Police misconduct is often difficult to prove. If police misconduct is proven and the defendant is cleared, a civil rights action may be an option to compensate the defendant for the damages caused by the police misconduct.
Civil Rights Attorney in Long Island
If you believe that police misconduct has deprived you of your rights, please call the Law Firm of Vaughn, Weber & Prakope, PLLC at (516) 858-2620 to speak to a criminal attorney today!
FREEDOM OF INFORMATION LAW (FOIL)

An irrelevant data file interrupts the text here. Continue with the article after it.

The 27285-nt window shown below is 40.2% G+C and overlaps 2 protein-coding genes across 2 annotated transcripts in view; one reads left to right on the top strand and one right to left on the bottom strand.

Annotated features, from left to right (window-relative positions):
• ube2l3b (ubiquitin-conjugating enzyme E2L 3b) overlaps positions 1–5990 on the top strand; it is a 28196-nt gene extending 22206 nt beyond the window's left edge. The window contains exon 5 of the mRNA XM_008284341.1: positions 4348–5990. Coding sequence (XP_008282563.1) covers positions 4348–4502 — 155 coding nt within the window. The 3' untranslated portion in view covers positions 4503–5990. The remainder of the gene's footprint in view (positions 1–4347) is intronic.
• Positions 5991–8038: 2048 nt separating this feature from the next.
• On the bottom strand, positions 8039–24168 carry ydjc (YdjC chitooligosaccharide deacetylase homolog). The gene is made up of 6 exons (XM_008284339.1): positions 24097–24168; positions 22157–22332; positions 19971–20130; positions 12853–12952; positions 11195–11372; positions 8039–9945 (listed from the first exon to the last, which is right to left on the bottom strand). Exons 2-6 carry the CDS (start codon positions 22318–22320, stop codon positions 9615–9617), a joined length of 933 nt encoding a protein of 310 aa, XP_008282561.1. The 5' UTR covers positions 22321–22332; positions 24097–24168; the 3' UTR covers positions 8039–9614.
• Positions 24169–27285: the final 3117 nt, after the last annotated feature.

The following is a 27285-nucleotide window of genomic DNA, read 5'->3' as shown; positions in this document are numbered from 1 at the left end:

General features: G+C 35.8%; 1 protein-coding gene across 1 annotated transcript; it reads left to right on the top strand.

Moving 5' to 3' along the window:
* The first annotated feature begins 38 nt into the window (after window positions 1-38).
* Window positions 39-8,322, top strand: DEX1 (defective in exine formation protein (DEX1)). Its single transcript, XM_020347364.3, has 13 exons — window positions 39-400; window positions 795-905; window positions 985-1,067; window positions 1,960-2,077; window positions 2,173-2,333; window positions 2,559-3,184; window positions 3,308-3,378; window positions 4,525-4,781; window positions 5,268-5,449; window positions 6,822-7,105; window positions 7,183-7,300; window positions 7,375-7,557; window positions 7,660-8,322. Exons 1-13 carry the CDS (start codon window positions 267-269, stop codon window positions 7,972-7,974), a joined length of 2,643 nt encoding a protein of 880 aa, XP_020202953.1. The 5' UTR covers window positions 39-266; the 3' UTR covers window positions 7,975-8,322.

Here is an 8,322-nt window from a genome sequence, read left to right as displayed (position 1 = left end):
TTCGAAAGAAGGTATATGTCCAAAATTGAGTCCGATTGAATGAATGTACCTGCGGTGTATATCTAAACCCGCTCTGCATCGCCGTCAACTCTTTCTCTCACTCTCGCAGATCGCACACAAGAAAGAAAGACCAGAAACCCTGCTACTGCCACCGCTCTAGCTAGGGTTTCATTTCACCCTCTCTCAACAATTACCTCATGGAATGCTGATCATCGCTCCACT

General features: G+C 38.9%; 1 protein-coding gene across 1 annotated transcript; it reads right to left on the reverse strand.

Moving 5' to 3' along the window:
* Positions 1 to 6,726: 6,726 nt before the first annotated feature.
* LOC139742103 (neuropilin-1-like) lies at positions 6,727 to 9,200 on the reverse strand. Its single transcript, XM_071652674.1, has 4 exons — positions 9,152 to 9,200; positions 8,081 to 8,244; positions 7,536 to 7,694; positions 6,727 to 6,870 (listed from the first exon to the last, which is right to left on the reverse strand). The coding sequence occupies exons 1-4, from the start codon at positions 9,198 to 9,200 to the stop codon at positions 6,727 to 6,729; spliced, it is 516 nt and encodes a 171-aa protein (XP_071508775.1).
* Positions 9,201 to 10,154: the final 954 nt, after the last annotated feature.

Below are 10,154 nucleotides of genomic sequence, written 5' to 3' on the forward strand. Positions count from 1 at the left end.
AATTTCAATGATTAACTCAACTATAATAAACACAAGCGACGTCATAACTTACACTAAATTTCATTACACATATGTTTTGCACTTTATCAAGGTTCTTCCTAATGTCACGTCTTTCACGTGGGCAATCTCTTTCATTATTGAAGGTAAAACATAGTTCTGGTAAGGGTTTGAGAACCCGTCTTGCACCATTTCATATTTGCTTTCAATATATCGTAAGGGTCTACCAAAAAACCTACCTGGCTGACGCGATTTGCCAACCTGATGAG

Newsday sought access to records via the New York Freedom of Information Law (FOIL). The records requested were in response to potential police misconduct and the death of Jo’Anna Bird. Following the murder of Ms. Bird, the Nassau County Police Department’s (NCPD) Internal Affairs Unit investigated the circumstances leading up to Bird’s murder. The results of that report became the subject of litigation and, eventually, the report and the contents of the report were declared confidential by a Federal Court. Those who were privy to the report were forced into silence under the threat of contempt. Here, “[t]he NCPD denied the FOIL request based, inter alia, on a determination that the requested records fell within the statutory exemption under Civil Rights Law §50-a. In a determination dated March 12, 2013, the FOIL appeals officer of the NCPD denied the petitioner’s administrative appeal. The petitioner commenced this proceeding pursuant to CPLR article 78 to review the determination dated March 12, 2013.”